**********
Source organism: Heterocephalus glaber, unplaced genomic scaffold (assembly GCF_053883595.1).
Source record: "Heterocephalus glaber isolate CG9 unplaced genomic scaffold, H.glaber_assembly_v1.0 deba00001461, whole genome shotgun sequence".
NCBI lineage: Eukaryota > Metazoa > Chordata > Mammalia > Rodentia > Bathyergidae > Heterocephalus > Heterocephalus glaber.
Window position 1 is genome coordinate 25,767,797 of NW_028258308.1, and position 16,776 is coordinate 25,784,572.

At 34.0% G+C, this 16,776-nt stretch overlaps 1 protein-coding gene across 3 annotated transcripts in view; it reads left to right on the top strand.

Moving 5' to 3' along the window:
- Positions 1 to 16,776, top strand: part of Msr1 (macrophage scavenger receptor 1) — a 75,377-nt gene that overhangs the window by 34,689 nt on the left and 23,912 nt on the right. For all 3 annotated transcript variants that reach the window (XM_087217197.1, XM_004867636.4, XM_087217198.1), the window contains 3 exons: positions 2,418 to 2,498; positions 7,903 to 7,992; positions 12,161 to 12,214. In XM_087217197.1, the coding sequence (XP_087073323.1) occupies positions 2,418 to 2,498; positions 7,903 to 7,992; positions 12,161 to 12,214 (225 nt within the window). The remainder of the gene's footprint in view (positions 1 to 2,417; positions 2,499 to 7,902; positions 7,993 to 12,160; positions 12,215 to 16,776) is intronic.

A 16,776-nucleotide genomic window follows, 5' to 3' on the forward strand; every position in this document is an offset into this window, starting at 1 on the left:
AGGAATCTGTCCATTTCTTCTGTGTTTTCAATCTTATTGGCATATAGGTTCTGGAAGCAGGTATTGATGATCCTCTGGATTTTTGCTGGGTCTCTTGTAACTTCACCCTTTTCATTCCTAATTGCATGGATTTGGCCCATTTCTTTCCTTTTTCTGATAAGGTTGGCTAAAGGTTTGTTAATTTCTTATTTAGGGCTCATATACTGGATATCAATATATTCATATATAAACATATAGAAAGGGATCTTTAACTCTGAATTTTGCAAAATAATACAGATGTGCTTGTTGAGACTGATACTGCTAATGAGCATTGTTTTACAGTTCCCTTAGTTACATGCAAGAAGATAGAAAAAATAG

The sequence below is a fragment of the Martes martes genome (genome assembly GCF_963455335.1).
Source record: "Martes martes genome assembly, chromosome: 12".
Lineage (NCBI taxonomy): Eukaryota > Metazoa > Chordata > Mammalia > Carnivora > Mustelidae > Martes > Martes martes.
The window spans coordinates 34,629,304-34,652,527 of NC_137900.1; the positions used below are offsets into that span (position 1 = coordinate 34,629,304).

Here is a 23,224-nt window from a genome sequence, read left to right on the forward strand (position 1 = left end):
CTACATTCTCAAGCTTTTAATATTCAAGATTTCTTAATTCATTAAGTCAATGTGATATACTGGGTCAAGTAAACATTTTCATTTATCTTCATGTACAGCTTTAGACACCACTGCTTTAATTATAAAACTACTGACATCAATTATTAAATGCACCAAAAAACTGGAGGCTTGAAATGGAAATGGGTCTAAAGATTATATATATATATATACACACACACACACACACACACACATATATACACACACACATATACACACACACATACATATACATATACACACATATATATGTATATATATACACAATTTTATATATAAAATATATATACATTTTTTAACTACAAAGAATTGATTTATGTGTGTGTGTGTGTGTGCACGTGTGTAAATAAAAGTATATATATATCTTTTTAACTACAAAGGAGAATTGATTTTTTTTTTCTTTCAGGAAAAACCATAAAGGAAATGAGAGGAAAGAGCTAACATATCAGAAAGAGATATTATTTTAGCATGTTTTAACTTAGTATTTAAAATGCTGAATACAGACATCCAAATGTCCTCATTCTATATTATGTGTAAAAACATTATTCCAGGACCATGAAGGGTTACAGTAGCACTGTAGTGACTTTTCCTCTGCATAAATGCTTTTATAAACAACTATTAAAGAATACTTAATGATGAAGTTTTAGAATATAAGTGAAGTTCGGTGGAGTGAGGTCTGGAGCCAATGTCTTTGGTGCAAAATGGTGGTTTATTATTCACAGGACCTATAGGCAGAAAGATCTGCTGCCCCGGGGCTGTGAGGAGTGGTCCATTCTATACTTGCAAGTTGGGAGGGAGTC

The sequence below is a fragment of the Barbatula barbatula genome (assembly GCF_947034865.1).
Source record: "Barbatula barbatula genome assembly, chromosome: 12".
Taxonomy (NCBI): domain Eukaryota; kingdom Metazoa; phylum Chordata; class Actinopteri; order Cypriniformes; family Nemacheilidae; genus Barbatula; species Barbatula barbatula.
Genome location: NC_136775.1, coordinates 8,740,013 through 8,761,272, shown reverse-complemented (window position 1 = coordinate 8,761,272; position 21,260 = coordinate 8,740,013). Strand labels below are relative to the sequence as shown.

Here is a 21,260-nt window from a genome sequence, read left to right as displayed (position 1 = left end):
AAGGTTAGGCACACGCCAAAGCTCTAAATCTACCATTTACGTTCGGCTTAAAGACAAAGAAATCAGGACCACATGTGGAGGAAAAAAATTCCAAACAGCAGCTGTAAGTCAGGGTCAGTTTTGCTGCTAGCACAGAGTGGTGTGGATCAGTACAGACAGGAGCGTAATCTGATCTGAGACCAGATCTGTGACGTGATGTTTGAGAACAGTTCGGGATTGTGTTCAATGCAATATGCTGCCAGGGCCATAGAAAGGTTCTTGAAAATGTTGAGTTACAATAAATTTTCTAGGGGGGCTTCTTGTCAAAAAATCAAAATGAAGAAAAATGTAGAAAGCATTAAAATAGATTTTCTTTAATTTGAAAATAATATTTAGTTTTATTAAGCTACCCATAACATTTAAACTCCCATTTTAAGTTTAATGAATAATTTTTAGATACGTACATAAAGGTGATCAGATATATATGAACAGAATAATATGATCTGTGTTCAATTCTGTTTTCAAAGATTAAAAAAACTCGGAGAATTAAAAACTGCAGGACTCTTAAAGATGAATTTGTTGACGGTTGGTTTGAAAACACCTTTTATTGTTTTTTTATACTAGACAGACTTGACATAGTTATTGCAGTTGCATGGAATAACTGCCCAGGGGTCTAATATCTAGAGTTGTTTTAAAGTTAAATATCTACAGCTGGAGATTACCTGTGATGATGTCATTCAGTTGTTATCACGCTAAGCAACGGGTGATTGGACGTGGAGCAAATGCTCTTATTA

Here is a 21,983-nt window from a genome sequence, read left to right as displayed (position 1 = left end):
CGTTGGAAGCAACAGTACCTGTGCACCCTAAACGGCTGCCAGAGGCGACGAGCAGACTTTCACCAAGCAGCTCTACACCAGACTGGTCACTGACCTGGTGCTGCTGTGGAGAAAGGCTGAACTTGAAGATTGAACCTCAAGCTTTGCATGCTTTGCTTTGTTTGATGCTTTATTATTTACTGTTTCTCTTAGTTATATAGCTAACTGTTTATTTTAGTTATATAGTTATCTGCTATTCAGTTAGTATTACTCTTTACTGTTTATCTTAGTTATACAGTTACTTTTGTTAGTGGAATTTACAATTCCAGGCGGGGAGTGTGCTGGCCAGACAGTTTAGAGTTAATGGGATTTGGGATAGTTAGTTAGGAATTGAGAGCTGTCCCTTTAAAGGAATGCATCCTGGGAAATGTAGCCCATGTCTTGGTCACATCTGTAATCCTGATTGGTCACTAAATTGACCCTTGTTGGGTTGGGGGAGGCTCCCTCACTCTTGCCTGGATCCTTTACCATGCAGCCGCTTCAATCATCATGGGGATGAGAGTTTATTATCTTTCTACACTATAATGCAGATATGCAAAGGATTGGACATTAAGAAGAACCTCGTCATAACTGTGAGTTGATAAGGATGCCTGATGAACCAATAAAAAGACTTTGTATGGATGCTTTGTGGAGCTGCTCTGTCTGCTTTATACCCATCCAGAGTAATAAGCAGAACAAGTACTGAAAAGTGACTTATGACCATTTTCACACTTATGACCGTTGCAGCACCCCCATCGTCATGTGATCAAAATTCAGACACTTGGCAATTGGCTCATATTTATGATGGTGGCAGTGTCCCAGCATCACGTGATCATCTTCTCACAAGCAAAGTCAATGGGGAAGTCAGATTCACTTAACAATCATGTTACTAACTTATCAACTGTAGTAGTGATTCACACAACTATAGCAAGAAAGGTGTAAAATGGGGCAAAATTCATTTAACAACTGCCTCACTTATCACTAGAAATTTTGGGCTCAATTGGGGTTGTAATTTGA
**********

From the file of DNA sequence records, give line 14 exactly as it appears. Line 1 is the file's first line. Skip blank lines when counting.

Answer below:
Here is a 23,224-nt window from a genome sequence, read left to right on the forward strand (position 1 = left end):